Assessing protein–ligand interaction scoring functions with the CASF-2013 benchmark

Abstract

Scoring functions are a group of computational methods widely applied in structure-based drug design for fast evaluation of protein–ligand interactions. To date, a whole spectrum of scoring functions have been developed based on different assumptions or algorithms. Therefore, it is important to both the end users and the developers of scoring functions that their performance be objectively assessed. We have developed the comparative assessment of scoring functions (CASF) benchmark as an open-access solution for scoring function evaluation. The latest CASF-2013 benchmark enables evaluation of the so-called 'scoring power', 'ranking power', 'docking power', and 'screening power' of a given scoring function with a high-quality test set of 195 complexes formed between diverse protein molecules and their small-molecule ligands. Evaluation results of the standard scoring functions implemented in several mainstream software programs (including Schrödinger, MOE, Discovery Studio, SYBYL, and GOLD) are provided as reference. This benchmark has become popular among the scoring function community since its first release. In this protocol, we provide detailed descriptions of the data files included in the CASF-2013 package and step-by-step instructions on how to conduct the performance tests with the ready-to-use computer scripts included in the package. This protocol is expected to lower the technical hurdles in front of new and existing users of the CASF-2013 benchmark. On a standard desktop workstation, it takes roughly half an hour to complete the whole evaluation procedure for one scoring function, once the required inputs, i.e., the results computed on the test set, are ready to use.

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Figure 1: Illustration of how the test set used in CASF-2013 was compiled.
Figure 2: Correlation between the experimental binding constant of each protein–ligand complex and its ΔSAS (i.e., buried solvent-accessible surface area of the ligand molecule upon binding) in the scoring power test.
Figure 3: Illustration of how the docking power is evaluated with decoy ligand-binding poses.
Figure 4: Information recorded in the 'CoreSet.dat' file.
Figure 5: An example output given by the scoring power test.
Figure 6: An example output given by the ranking power test.
Figure 7: An example output of the docking power test.
Figure 8: An example output of the screening power test measured by enrichment factors.
Figure 9: An example output of the screening power test measured by the success rate of finding the tightest binder.

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Acknowledgements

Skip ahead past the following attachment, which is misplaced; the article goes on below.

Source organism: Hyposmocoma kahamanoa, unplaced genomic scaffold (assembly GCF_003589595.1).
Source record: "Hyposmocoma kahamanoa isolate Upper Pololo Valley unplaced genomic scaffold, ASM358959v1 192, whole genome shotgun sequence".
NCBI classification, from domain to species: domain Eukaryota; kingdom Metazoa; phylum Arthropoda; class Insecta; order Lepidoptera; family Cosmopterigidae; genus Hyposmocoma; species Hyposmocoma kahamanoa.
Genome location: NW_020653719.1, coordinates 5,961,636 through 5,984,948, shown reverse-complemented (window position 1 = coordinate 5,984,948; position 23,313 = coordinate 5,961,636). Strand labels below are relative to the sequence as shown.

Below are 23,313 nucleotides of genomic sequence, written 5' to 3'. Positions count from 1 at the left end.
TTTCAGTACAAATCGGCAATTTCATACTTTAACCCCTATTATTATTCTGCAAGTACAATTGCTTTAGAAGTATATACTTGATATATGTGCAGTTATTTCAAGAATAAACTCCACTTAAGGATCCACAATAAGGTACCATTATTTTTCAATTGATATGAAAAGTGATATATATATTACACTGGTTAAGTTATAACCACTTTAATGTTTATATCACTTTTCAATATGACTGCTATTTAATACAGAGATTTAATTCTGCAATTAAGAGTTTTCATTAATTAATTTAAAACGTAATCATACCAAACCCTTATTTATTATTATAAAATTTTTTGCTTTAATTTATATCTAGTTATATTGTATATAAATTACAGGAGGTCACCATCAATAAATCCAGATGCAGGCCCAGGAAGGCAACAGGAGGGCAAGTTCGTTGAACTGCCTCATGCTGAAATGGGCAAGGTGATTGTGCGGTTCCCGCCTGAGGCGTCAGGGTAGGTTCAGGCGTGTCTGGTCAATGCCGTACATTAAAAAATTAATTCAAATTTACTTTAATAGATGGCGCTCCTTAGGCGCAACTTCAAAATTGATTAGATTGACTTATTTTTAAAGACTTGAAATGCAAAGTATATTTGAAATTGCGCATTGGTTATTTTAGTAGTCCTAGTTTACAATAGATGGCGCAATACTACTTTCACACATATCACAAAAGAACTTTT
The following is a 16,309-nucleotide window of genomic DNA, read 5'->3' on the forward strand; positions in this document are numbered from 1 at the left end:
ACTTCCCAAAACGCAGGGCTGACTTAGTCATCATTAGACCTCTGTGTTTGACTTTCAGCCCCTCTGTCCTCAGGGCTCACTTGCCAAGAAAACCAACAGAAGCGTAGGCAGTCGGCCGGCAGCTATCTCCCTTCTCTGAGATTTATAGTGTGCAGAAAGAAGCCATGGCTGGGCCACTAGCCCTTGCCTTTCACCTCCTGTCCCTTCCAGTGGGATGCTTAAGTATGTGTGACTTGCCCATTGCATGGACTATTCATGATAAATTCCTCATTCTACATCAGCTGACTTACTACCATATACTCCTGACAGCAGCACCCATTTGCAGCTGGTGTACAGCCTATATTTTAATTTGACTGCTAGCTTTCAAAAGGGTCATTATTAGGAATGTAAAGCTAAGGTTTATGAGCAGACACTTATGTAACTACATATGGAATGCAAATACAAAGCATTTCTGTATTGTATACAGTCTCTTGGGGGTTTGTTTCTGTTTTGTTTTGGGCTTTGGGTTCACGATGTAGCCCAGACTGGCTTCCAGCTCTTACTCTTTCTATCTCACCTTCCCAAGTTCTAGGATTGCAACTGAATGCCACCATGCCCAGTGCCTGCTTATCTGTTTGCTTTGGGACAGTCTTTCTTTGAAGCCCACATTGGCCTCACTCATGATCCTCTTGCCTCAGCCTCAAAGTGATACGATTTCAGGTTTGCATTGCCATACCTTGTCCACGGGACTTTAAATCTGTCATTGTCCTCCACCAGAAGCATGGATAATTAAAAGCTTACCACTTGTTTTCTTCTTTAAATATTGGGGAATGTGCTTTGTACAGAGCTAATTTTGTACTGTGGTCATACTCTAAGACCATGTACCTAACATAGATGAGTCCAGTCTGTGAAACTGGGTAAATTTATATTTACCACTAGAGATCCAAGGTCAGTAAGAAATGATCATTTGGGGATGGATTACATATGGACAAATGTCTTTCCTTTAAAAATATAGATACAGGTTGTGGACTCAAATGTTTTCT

We are grateful to the users of the CASF benchmark for their valuable feedback. This work was financially supported by the Ministry of Science and Technology of China (National Key Research Program, grant no. 2016YFA0502302), the National Natural Science Foundation of China (grant nos. 81725022, 81430083, 21472227, 21673276, and 21402230), the Chinese Academy of Sciences (Strategic Priority Research Program, grant no. XDB20000000), and the Science and Technology Development Foundation of Macao SAR (grant no. 055/2013/A2).

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Authors

Contributions

R.W. conceived and supervised the project. Y.L. designed the protocol, performed computations, and also drafted the manuscript. M.S., Z.L., J. Li, J. Liu, and L.H. helped with data processing and programming.

Corresponding author

Correspondence to Renxiao Wang.

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The authors declare no competing financial interests.

Integrated supplementary information

Supplementary Figure 1 Contents under the ‘decoys_docking/’ directory in the CASF-2013 package.

Only some data files under this directory are shown in this figure as demonstration.

Supplementary Figure 2 Contents under the ‘decoys_screening/’ directory in the CASF-2013 package.

Only some data files under the "10gs/" subdirectory are shown in this figure as demonstration.

Supplementary Figure 3 Information of the target proteins and their known binders recorded in ‘TargetInfo.dat’.

Only some target proteins are shown in this figure. The first four-letter code in each line refers to the PDB entry from which the target protein structure is retrieved; while the rest codes indicate the PDB entries containing the known binders to this target protein. All known binders to the target protein are ranked in a descending order by their binding affinities, i.e. the tightest binder is ranked at the first place.

Supplementary information

Supplementary Text and Figures

Supplementary Figures 1–3 and Supplementary Tables 1–9. (PDF 1359 kb)

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Li, Y., Su, M., Liu, Z. et al. Assessing protein–ligand interaction scoring functions with the CASF-2013 benchmark. Nat Protoc 13, 666–680 (2018). https://doi.org/10.1038/nprot.2017.114

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